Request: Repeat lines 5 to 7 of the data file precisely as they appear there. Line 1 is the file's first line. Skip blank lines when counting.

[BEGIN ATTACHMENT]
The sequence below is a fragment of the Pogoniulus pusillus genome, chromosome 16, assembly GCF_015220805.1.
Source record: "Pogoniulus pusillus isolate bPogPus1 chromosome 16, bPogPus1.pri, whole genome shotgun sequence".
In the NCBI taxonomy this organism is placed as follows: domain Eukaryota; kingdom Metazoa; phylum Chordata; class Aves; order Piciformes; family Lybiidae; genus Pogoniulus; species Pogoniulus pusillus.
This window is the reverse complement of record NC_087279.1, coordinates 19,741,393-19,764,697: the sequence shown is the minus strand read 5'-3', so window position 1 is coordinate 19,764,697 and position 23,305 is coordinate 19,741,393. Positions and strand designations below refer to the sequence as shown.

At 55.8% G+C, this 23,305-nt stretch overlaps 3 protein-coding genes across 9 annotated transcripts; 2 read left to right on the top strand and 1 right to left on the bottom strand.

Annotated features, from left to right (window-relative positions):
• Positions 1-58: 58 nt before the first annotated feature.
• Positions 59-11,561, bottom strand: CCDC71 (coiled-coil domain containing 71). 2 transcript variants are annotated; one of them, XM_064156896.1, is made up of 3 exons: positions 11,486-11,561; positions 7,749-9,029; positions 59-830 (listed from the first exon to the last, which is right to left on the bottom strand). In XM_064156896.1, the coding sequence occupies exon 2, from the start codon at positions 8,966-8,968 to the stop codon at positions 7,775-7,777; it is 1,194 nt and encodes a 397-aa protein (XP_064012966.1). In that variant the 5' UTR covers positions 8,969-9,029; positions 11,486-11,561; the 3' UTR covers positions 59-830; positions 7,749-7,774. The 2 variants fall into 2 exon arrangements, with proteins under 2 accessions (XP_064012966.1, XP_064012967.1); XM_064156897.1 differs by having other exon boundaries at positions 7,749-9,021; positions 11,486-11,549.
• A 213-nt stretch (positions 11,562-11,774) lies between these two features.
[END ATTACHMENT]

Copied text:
At 55.8% G+C, this 23,305-nt stretch overlaps 3 protein-coding genes across 9 annotated transcripts; 2 read left to right on the top strand and 1 right to left on the bottom strand.

Annotated features, from left to right (window-relative positions):
• Positions 1-58: 58 nt before the first annotated feature.